Another option to achieve policy outcomes more rapidly and efficiently is to leverage platform business models. In the digital age, small organizations can touch the lives of millions. If a company like Instagram, which has merely 200 employees, can serve half a billion people every day, large and complex government agencies may no longer be needed to create public value and social impact.

Governments are rethinking the way public services are delivered and funded, and are looking at highly scalable and efficient platform champions. Will Amazon, Facebook or Expedia’s successful business models help Saudi achieve its Vision?

Digital accelerators

A platform generates value by making the exchange of information, services or things easier and less expensive. It does so by providing rules that create trust, offering the digital infrastructure and the services required to complete the exchange in the simplest way, matching supply and demand effectively through data analytics and convincing more participants to join in. The idea of such platforms is well aligned with what the public sector does. From payments to licensing, from employment to healthcare, from pension to education, governments orchestrate complex service ecosystems and facilitate the transfer of value.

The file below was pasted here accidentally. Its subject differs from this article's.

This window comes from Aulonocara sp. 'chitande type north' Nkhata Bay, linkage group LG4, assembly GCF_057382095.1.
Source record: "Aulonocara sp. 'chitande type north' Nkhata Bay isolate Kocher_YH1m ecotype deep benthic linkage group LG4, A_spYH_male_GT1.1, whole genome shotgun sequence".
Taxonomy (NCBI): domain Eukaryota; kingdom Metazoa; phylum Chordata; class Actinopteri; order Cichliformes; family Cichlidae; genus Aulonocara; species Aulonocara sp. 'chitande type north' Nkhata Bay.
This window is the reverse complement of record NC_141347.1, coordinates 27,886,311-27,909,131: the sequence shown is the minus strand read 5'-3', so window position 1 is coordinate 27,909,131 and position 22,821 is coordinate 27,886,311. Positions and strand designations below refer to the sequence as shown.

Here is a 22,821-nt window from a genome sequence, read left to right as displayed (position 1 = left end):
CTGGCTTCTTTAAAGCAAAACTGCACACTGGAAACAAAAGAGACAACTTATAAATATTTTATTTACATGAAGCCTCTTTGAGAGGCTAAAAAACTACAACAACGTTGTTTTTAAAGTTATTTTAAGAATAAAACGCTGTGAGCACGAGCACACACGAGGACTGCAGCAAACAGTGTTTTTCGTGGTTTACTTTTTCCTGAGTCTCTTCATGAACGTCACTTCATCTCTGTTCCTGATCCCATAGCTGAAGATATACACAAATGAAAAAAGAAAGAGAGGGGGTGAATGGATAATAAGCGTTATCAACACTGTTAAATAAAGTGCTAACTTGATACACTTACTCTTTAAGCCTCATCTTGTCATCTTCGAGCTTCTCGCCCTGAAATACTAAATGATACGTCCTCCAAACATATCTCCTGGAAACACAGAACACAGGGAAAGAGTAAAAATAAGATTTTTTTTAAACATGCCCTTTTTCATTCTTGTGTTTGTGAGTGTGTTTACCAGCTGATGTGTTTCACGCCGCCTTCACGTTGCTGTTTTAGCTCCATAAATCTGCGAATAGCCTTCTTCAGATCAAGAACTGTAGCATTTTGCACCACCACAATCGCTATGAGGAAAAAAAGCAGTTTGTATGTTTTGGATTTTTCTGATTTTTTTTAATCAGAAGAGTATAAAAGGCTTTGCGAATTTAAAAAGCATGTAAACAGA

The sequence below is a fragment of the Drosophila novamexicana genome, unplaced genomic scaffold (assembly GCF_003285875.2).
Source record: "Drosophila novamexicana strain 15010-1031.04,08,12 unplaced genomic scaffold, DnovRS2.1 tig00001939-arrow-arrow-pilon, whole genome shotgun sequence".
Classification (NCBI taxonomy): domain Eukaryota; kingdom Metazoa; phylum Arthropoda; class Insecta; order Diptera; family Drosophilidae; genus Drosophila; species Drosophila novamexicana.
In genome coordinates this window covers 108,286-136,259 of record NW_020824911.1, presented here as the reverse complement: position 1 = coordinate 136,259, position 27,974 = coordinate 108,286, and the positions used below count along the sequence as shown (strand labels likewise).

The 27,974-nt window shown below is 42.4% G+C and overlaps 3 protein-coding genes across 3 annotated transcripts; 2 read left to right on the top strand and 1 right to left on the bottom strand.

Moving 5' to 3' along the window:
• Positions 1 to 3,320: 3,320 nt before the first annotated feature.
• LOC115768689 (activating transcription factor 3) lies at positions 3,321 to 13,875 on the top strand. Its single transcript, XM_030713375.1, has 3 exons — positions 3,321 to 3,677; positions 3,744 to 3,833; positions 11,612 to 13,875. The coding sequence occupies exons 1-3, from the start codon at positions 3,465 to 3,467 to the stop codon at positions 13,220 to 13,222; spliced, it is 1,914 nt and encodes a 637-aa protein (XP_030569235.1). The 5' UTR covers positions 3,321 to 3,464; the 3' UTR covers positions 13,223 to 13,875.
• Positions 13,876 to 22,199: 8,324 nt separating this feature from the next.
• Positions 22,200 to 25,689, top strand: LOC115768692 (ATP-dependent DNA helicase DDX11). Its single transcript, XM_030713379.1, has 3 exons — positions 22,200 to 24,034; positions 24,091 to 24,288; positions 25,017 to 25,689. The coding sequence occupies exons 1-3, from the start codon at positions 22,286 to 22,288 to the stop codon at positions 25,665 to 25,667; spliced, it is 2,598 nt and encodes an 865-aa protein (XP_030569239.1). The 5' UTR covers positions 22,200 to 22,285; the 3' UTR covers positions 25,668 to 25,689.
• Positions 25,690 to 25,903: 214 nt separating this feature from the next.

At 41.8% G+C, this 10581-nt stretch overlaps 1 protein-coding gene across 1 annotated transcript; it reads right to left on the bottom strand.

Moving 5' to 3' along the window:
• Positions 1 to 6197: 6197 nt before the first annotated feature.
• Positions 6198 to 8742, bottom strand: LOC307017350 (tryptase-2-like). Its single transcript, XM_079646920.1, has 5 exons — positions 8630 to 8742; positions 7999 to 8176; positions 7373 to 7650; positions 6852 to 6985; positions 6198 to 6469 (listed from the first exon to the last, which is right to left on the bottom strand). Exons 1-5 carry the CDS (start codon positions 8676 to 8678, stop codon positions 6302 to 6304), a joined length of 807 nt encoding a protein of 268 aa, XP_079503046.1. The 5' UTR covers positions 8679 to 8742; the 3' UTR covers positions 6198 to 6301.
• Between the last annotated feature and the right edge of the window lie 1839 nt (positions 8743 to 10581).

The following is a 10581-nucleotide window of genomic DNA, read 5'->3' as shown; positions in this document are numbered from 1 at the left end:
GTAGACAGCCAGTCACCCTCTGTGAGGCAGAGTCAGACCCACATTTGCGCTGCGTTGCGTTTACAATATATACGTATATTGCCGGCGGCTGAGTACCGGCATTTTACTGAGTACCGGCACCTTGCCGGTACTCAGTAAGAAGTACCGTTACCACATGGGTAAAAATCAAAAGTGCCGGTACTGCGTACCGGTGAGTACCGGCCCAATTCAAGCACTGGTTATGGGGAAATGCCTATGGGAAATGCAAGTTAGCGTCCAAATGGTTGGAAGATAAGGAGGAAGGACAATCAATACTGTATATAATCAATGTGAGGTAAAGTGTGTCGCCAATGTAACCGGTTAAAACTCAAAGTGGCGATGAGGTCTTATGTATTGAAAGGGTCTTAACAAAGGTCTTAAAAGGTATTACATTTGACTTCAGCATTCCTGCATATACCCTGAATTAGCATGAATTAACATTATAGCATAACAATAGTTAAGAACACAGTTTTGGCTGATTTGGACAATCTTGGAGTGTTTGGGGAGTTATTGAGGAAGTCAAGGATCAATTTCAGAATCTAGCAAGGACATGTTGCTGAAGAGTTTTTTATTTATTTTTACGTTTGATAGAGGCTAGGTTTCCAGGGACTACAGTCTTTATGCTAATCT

By moving away from a traditional business approach and adopting the platform model, benefits can flow in terms of reduced time, less usage of internal talent and lower investment. Saudi businesses are familiar with this concept, as half of the Kingdom’s companies say that they have already witnessed the impact of digital ecosystems on their respective industries, according to a recent Accenture research.

Applying the Uber model to governments may sound like a futuristic idea, but many public organizations around the world are already moving in this direction. In fact, considering current demographic and technological trends, the platform model may soon become the global public-sector standard and, in Saudi, a powerful digital engine to propel the implementation of Vision 2030.

Gianmario Pisanu, Managing Director and Accenture Consulting Lead for Accenture in the Middle East and Turkey